Scientists have concluded that the Andromeda Galaxy, our next major galactic neighbor, tore up and exploded a huge galaxy two billion years ago.
Although this vast galaxy has been largely shredded, it left a rich trail of evidence: an almost invisible halo of stars, larger than the Andromeda Galaxy itself, an elusive star stream, and a separate enigmatic compact galaxy, M32. The discovery and exploration of this decimated galaxy will help astronomers understand how disk galaxies develop like the Milky Way and survive large mergers.
This broken galaxy, named M32p, was the third largest member of the Local Galaxy Group and Andromeda galaxies after the Milky Way. Using computer models, Richard D & # 39; Souza and Eric Bell of the University of Michigan Astronomical Department were able to put together this evidence to expose the Milky Way's long-lost brother. Their results appear in Nature Astronomy .
& # 39; & # 39 Eureka!;
Scientists have long known that this almost invisible, large halo of stars surrounding galaxies contains the remains of smaller cannibalized galaxies. A galaxy like Andromeda was expected to consume hundreds of her smaller companions. The researchers thought that would make it difficult to learn about one of them.
Using new computer simulations, scientists could understand that although Andromeda consumed many companion galaxies, most stars in Andromeda's outer faint halo came from the crushing of a single large galaxy.
"It was a" Eureka "moment, and we realized that we could use this information from Andromeda's outer stellar halo to infer the properties of the largest of these rugged galaxies," says lead author D & # 39; Souza postdoc.
"Astronomers have studied the local group ̵
This galaxy, called M32p, which ripped apart the Andromeda galaxy, was at least 20 times larger than any galaxy that linked to the Milky Way during its lifetime. M32p would have been massive, making it the third largest galaxy in the Local Group after the Andromeda and Milky Way galaxies.
"M32 is a nutcase."
This work could also solve a long-standing mystery: the formation of the Andromeda enigmatic M32 satellite galaxy, say the scientists. They suggest that the compact and dense M32 is the surviving center of the Milky Way's long-lost siblings, like the indestructible pit of a plum.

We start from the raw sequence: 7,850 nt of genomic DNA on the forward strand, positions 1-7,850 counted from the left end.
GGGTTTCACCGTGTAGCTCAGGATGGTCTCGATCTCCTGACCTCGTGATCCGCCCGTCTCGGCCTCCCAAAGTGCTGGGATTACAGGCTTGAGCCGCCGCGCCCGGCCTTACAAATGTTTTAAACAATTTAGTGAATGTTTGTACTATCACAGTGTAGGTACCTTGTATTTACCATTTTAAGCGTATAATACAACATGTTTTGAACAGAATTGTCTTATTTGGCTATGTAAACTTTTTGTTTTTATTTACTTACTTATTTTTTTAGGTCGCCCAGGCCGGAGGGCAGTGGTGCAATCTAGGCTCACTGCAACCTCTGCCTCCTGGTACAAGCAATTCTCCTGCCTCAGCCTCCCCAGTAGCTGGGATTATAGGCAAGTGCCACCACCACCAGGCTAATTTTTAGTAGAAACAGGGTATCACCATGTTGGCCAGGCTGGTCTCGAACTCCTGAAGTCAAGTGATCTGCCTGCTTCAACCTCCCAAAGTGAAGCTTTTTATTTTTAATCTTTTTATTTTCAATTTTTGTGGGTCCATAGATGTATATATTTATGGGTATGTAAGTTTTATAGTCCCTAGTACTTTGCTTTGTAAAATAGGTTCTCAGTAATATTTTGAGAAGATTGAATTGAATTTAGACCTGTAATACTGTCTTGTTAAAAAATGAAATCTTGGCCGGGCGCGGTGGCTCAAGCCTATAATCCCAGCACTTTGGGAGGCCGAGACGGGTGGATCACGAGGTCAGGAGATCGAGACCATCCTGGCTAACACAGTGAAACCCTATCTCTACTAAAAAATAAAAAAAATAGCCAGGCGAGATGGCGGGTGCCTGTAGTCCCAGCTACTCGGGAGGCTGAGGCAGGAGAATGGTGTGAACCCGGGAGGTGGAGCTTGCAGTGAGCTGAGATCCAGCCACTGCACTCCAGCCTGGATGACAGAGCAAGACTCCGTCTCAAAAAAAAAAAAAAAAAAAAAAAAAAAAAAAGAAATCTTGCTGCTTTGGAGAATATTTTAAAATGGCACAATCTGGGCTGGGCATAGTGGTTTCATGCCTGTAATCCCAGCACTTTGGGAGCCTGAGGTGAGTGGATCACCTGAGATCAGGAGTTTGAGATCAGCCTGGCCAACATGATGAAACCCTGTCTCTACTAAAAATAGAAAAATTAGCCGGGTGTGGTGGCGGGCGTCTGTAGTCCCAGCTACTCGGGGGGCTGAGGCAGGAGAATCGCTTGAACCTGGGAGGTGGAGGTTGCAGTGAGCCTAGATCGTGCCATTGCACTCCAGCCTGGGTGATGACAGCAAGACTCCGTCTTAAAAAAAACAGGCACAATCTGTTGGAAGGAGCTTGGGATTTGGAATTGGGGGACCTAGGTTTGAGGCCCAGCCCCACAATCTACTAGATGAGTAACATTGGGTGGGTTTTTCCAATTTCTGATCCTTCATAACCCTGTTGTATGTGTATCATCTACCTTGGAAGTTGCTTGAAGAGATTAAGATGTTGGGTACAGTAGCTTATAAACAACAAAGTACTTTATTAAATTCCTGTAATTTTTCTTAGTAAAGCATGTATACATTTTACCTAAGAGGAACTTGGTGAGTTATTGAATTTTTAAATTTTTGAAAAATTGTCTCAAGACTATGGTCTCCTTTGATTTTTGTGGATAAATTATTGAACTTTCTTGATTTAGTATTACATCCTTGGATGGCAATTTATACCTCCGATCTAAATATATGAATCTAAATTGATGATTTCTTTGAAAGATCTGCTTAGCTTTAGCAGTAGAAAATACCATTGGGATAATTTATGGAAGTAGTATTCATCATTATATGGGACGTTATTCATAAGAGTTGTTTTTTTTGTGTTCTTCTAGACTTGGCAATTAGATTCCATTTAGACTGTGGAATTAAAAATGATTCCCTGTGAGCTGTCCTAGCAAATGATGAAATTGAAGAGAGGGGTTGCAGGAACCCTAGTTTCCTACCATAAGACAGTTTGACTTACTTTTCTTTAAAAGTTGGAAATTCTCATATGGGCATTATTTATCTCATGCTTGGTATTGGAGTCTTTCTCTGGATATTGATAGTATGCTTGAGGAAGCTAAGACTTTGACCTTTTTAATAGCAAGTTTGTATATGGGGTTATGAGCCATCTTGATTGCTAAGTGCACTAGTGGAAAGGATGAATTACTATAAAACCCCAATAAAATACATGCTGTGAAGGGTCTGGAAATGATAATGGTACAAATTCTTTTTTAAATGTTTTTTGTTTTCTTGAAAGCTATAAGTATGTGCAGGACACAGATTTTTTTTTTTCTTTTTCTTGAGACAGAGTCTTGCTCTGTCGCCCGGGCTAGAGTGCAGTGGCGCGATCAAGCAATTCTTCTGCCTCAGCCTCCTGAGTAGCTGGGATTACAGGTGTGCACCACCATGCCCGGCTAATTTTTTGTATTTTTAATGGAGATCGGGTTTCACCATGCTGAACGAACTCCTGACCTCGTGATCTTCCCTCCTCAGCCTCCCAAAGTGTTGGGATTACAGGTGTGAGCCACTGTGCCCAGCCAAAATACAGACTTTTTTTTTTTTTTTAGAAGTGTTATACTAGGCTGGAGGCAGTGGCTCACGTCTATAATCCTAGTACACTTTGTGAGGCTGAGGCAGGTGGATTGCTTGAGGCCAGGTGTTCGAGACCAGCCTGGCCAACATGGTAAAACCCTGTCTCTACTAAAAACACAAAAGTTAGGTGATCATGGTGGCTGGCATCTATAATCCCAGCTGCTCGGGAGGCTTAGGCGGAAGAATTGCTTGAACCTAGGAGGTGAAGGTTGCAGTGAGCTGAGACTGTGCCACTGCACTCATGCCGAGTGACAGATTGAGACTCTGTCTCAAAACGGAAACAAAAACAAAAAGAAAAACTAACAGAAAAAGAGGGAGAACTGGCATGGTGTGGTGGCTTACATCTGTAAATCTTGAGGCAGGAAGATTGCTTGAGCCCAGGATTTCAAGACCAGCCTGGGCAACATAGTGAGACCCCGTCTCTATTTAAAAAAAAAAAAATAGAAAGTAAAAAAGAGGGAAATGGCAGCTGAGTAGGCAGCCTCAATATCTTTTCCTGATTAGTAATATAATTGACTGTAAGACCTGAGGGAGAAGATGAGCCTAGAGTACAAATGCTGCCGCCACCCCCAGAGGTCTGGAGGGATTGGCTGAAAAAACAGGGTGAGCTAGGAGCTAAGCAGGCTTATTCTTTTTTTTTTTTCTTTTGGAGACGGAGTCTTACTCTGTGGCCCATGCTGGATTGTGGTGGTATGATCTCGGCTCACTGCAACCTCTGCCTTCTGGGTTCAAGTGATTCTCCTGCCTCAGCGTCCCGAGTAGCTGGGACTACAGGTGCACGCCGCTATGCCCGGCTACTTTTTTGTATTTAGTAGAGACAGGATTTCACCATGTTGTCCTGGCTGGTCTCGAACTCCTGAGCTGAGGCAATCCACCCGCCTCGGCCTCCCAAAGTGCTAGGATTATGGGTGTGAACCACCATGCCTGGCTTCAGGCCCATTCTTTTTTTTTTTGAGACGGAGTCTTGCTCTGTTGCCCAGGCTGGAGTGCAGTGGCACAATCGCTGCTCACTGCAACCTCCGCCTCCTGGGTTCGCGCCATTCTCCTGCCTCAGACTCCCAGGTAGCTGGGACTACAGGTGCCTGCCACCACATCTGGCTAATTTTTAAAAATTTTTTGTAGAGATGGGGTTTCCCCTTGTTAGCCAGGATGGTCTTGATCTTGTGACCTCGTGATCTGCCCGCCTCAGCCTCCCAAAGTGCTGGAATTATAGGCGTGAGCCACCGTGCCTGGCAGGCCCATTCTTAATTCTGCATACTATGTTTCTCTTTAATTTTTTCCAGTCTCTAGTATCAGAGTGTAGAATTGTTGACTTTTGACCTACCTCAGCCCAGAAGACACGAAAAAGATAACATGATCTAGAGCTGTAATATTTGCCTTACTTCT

"M32 is a nutcase," says Bell. "While it looks like a compact example of an old, elliptical galaxy, it actually has many young stars, it is one of the most compact galaxies in the universe, there is no other galaxy like this."
The Milky Way ate 11 other galaxies  Their study could change the traditional understanding of galaxy evolution, researchers say. They realized that the disk of the Andromeda survived an impact with a massive galaxy, which would challenge the general belief that such large interactions would destroy disks and form an elliptical galaxy.
The timing of the fusion could also explain the thickening of the disk The Andromeda galaxy as well as a burst of star formation two billion years ago, a result that French researchers independently achieved earlier this year.
How much does our galaxy weigh?
"The Andromeda galaxy, with a spectacular burst of star formation, would have looked so different two billion years ago," says Bell. "When I was at the Graduate School, I was told that understanding the genesis of the Andromeda galaxy and its satellite galaxy M32 would make a great contribution to the elucidation of the mysteries of galaxy formation."
The researchers say they could use the method to study other galaxies that allow measurements of their most massive galaxy fusion. With this knowledge, scientists can better understand the complex network of cause and effect that drives galaxy growth and what galactic fusions do.
Source: University of Michigan